Quality-Collaborative Relationships in Surgical Pathololgy between Small and Large Hospitals
Posted Oct 25 2010 12:00am
We need to take some steps to ensure that our smaller hospitals continue to be viable both financially and in terms of the quality of care that they provide. This may be difficult for some of them in this new era of accountable care organizations (ACOs) with complex performance standards required by the government and insurance companies.
One of the challenges facing smaller hospitals, from the perspective of surgical pathology, is that the number of pathologists working in such a setting will be small -- perhaps one or two in many cases. It is impossible in such a small group to solicit multiple opinions about a challenging surgical pathology case. In a large academic pathology department, there are numerous colleagues close-at-hand to consult, all of whom will have sub-speciality expertise. These problems were evident recently in a story about an error that occurred in the diagnosis of ductal carcinoma in-situ of the breast (see: Seeking A Second Opinion as a Partial Solution to the DCIS Controversy ). When there is doubt about a case in a small pathology group, the slides are packed-up and shipped overnight to a favored surgical pathology consultant for an opinion. However, this takes time and effort and is generally not pursued for most cases.
I would like to see more "quality-collaborative" relationships developing between smaller hospitals and regional academic centers, particularly in the area of cancer care. The deployment of a digital pathology system and whole-slide-imaging (WSI) on both sides of such a relationship would make frictionless, routine review of many more surgical pathology cases the norm. Under such a system and with WSI, the pathologist at the smaller hospital would simply drag the file associated with a particular difficult case into the work-queue of the consulting pathologist working at the larger academic center. This latter individual would then interpret the case as part of his or her normal work day. The consultant's opinion would then immediately be transferred back to the AP-LIS at the smaller institution. We now have an early form of this process operating with Aperio's SecondSlide , a digital slide-sharing service. I am told, however, that this system is far from frictionless because it's relatively new.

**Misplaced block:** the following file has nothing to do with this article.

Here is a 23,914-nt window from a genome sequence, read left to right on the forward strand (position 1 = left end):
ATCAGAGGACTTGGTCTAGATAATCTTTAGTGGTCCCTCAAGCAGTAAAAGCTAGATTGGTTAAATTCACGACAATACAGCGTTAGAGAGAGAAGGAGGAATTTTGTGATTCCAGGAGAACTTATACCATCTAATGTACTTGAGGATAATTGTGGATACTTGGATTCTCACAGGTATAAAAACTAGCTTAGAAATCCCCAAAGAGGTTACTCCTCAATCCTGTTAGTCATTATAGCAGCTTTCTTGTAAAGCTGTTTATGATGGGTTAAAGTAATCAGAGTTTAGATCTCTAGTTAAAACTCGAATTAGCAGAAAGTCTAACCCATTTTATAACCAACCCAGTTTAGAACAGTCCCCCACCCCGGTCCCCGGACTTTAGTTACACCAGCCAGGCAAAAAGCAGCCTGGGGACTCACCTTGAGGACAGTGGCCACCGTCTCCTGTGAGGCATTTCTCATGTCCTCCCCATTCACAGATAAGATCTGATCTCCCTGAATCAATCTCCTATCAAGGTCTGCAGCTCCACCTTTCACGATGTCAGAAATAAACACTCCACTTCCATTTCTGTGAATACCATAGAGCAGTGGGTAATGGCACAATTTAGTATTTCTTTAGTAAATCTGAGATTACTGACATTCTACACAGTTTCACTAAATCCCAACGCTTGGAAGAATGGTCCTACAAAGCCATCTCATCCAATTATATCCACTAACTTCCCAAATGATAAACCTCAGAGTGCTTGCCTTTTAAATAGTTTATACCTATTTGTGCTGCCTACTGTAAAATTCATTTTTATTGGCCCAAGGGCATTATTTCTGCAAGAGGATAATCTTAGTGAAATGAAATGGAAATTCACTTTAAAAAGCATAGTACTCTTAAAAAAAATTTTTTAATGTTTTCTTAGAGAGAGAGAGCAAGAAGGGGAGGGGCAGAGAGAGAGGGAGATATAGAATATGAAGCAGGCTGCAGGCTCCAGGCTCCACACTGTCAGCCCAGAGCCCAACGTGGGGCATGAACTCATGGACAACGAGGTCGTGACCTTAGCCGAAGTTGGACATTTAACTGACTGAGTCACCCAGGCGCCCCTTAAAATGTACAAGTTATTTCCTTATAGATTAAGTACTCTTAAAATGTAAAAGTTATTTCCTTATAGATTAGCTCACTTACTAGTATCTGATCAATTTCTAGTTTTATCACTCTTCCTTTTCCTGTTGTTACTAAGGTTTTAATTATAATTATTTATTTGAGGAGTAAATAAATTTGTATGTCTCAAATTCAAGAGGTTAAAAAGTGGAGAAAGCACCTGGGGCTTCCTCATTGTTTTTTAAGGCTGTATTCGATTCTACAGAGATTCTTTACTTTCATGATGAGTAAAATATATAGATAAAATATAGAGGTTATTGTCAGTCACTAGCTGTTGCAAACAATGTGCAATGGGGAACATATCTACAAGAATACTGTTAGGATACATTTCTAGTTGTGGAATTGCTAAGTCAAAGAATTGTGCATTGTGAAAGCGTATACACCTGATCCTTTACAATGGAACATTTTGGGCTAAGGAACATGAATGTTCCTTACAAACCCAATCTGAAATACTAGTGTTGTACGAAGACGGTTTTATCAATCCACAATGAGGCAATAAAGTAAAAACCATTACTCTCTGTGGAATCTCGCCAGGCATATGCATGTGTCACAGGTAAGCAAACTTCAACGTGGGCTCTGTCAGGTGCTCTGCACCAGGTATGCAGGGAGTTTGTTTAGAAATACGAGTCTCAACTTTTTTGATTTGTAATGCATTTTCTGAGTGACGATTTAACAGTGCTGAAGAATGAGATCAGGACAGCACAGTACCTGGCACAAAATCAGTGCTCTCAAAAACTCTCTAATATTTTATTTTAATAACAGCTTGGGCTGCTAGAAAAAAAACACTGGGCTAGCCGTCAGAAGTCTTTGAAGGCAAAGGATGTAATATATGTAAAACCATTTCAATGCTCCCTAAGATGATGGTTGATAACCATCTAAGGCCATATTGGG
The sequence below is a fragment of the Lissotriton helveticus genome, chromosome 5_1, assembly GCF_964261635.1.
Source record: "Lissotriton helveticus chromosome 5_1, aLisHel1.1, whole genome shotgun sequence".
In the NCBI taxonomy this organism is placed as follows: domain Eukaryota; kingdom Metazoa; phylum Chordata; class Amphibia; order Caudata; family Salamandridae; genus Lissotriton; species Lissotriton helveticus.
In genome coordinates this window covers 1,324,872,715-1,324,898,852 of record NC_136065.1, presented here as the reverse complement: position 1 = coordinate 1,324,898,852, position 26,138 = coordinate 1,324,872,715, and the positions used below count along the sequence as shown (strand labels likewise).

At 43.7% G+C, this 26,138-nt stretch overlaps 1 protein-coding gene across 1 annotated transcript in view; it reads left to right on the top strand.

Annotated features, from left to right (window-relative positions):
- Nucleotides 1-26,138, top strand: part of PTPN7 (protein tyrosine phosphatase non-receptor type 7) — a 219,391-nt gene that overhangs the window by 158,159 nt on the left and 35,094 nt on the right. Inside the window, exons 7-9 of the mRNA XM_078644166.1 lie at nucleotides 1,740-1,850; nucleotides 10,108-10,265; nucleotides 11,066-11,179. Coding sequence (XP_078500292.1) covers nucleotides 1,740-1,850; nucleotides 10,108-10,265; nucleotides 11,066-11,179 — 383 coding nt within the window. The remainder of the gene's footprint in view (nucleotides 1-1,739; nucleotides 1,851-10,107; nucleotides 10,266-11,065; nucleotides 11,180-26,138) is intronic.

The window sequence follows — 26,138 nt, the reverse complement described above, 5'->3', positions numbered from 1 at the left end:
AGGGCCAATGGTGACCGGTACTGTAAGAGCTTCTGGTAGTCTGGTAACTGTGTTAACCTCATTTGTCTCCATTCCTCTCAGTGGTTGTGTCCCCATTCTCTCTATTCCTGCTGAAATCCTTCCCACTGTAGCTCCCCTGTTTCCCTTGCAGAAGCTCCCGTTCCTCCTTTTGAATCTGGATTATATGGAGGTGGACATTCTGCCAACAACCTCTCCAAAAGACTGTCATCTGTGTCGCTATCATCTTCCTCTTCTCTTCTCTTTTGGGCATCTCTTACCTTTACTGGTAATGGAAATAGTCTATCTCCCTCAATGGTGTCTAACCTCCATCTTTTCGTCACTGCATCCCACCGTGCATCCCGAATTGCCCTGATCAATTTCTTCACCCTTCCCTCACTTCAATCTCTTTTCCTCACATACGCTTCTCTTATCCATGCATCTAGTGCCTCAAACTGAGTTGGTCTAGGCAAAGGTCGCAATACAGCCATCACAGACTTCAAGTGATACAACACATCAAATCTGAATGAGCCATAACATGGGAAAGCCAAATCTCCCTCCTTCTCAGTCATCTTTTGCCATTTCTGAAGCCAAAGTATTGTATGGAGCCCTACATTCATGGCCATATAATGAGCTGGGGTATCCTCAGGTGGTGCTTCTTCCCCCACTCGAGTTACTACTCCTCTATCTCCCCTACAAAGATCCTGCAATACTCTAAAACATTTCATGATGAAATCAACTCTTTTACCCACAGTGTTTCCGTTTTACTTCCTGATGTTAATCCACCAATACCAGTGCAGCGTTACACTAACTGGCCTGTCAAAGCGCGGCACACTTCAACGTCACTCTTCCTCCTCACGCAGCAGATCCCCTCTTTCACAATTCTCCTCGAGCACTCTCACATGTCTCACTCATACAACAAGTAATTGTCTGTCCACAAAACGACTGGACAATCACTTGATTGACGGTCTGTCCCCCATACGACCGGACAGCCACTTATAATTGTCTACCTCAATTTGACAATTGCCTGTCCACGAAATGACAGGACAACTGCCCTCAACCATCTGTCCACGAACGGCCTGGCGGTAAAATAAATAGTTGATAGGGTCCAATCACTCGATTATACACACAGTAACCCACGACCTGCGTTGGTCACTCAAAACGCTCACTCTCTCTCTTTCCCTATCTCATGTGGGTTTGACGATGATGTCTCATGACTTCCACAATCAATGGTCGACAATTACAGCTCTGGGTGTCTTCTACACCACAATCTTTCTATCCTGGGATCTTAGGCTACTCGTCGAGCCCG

One of the speakers at the recent Pathology Informatics 2010 conference in Boston stated in a lecture that it was difficult to justify the broad deployment of digital pathology in an academic department solely on a return-on-investment (ROI) basis. I would suggest that perhaps he was looking at the wrong spreadsheet to draw this conclusion, which is to say the calculation of the ROI solely for the division of anatomic pathology. Let's say that the quality-collaborative relationship described above was based on testing and consultation between a small and large hospital for both CP and AP work. In other words, the smaller hospital would send all of its outsourced CP specimens to the larger hospital in addition to its surgical pathology consultations. The ROI for digital pathology would look very different.
In fact, sending CP specimens to the neighboring academic center reinforces the notion of the quality-collaborative relationships being discussed here. With the rapid growth of molecular diagnostics and the integration of AP and CP (see: Integration of Anatomic and Clinical Pathology ), surgical pathology consultations will increasingly require the analysis of both serum and tissue biomarkers. Clarient has already established such a quality-collaborative relationship with pathologists in smaller hospitals. This was partly the basis for the recent purchase of the company by GE Medical (see: General Electric Goes Outside The Box In Healthcare ). Here are more details about this deal from a financial analyst:
Clarient is basically in the business of conducting cancer diagnostics tests on behalf of community pathologists, oncologists, and physicians. In simple terms, it is a model like that used by LabCorp and Quest Diagnostics - clinicians send samples to Clarient, and Clarient tests those samples and reports back on the presence/absence of cancer and other important details (like the type of cancer).